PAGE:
After the world-famous Petronas Towers, one of the most visually arresting sites in the Kuala Lumpur area is the Batu Cave system: huge limestone caverns housing some of the largest Hindu temples outside of India.
Although tours decidedly exist, Mr M & I are decidedly not Tour People. We determined to set out on our own for the Batu Caves.
We had no idea it would turn into one of our biggest adventures of the trip.
Day # 10,674: Armed with a map of the city, we headed for the metro, which took us to the central station in Kuala Lumpur, where we got on a train to the caves. The trip was SO easy. Don’t fall victim to the overcrowded tour groups.
We stepped out of the train station and just like that, there it was.
As we headed for the Temple Cave entrance, we passed several, smaller stand-alone temples highlighted with incense smoke and candles. I took off my shoes and, wrapped up in a turquoise scarf, knelt on the floor for a moment of reverence.
The 272 steps up to the Temple Cave entrance are guarded by the world’s tallest, gold-plated Hindu god Lord Murugan (he’s 140 feet tall!).
The entrance was also guarded by a whole bunch of long-tailed macaque monkeys. Surprise, surprise, monkeys scare me. Perhaps it was too many lectures in vet school about communicable, zoonotic diseases- Hepatitis B, anyone?- or the gory pictures of simian attacks that we saw in primate medicine.
All of which, much to Mr. M’s dismay, I described to him in brutal detail.
Many of our fellow cave visitors did not have access to my grim tales and thus, had no qualms offering food to some of the large male macaques… even trying to pet the babies with their mothers just nearby.
Oy vay, people. I’m convinced “When Animals Attack” footage is Darwinian selection in action.
Mr. M & I weren’t alone in our healthy dose of fear-respect for the power of simians, as a lovely Malaysian woman visiting the temples on her own quietly asked if she could join us in navigating the Monkey Gauntlet on our way up the stairs.
Like many of the women of Kuala Lumpur, she was fully covered from the neck down, with only her hands and a half-moon of her face naked to the air.
It’s always remarkable to me how strongly-shared human emotion- be it fear, joy, grief- draws people together. As we started up the steps, two very different girls with two very different lives, we were bound tightly together for five short minutes in a shared panic over macaques, of all things.
The world is a funny place.
The Caves themselves are awe-inspiring, perhaps because they allow you to appreciate both the delicious, sacred detail of the shrines amid the epic scope of nature’s backdrop.
I’m fascinated by religion and the ritual of worship. The Batu Caves seemed one of the more fitting settings in which to rejoice the wonders of the world.
After visiting the shrines, Mr. M & I decided to take a ranger-guided tour of the limestone cave system itself.
Armed with flashlights, we headed into the caves and learned all about the caves’ unique ecosystem. The cave was teeeeming with bats, which also meant… lots & lots of guano (bat droppings).
Best not to stare up at the cave ceiling with mouth agape.
Just like in the “Planet Earth: Caves” episode- which, by the way, was filmed primarily in Malaysian Borneo- we saw huge piles of guano that supported hundreds of kinds of insects. Cockroaches and worms, in particular, were everywhere.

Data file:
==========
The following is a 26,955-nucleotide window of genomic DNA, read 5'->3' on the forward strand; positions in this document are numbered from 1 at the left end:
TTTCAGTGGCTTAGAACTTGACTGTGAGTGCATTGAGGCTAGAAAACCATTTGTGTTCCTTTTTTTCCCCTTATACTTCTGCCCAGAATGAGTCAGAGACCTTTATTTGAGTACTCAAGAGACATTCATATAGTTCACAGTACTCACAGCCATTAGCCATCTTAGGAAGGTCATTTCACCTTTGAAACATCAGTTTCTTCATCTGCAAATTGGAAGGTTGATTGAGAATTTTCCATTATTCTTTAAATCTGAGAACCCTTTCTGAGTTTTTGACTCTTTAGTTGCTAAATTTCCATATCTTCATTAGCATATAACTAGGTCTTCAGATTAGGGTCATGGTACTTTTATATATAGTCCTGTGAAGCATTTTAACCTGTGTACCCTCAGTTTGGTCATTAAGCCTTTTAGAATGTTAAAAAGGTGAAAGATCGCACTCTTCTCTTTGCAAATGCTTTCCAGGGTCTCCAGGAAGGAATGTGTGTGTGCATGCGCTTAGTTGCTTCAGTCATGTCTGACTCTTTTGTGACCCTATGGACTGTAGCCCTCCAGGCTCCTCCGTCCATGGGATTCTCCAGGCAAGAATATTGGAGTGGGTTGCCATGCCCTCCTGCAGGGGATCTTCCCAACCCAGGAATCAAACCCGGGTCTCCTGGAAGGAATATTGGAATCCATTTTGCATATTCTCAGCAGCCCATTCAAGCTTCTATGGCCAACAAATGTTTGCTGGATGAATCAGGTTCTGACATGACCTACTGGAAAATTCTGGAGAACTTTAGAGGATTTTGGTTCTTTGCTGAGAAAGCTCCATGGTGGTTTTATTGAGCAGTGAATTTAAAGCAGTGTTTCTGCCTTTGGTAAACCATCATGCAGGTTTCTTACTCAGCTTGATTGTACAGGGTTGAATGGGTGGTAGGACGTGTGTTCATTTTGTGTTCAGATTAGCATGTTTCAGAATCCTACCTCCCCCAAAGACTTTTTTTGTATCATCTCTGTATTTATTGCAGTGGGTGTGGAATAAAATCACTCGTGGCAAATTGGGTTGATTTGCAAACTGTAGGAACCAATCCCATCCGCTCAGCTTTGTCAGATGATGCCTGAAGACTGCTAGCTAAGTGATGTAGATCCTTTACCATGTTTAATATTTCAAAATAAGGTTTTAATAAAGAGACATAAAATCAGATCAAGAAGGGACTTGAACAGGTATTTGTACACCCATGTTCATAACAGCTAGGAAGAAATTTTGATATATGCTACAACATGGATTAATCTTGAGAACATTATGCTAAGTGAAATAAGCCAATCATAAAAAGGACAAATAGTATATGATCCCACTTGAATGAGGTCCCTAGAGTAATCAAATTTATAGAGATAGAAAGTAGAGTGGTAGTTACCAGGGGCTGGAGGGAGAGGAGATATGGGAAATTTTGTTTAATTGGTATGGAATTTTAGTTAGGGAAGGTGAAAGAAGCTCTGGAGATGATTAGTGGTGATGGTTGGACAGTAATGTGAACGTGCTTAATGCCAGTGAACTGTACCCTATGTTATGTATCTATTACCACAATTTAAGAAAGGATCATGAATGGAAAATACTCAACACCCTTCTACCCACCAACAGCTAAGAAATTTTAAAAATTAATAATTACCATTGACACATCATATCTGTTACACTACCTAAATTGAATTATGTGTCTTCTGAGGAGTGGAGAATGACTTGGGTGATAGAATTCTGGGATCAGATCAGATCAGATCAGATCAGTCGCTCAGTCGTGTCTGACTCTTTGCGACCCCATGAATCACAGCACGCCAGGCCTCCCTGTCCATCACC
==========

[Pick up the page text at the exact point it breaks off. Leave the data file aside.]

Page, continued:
We even saw a mummified bat carcass that had fallen to the ground. I imagined taking it back with me in the interest of intellectual curiosity but foresaw an awkward exchange with customs as I tried to explain away a bat mummy in my carry-on.
We made our way back down all 272 steps to hit the loo before our train ride home.
Peeing in a foreign land has been the topic of many a finer post than mine, but I will say this: Pre-Asia, I couldn’t logistically make any sense out of some women’s seemingly supernatural ability to pee in the woods whilst camping or hiking or whatever.
Post-Asia Me remembers this age of innocence, laughs heartily, and keeps a supply of toilet paper in my backpack- ready for any terrain, just in case.
The afternoon’s daily torrential downpour signaled our time to catch the next train back to the city… as we left the peaceful caves of Kuala Lumpur, we had no idea what was to come…
Explore the rest of the day’s adventure getting caught up in tear gas and riots in Kuala Lumpur!
You Can Do It, Too!
Transportation to the Batu Caves: Again, it’s so easy! KTM Komuter trains on the Batu Caves- Port Klang line will take you from KL Sentral station in Kuala Lumpur directly to the foot of the Batu Caves. Something new to me as a westerner in my first predominately Muslim country were the female-only train cars out of Kuala Lumpur.
They’re designed to help lone female travelers feel safe and secure during their commute. As an aside, KL also has female-only taxi cabs… you have to specifically call for these to pick you up, and- obviously- you can’t have any guys in your group.
Batu Caves: Keep in mind that the caves are places of worship. Although you’ll see shameful tourists in far less, be better than that and aim to at least cover your knees for modesty’s sake. Bring a shawl to cover any bare shoulders. To enter the shrines, you’ll need to be barefoot, so easy-to-remove shoes are a plus.
If you’re planning on partaking of the caving tours (35 Ringgit apiece), be sure you wear closed-toe shoes. There were cockroaches a-plenty scurrying across the floor of the cave (not to mention LOTS of bat dung), and the flip flop-wearing gals in our group were none too happy about this. The Malaysian Nature Society will loan you flashlights for the length of the tour.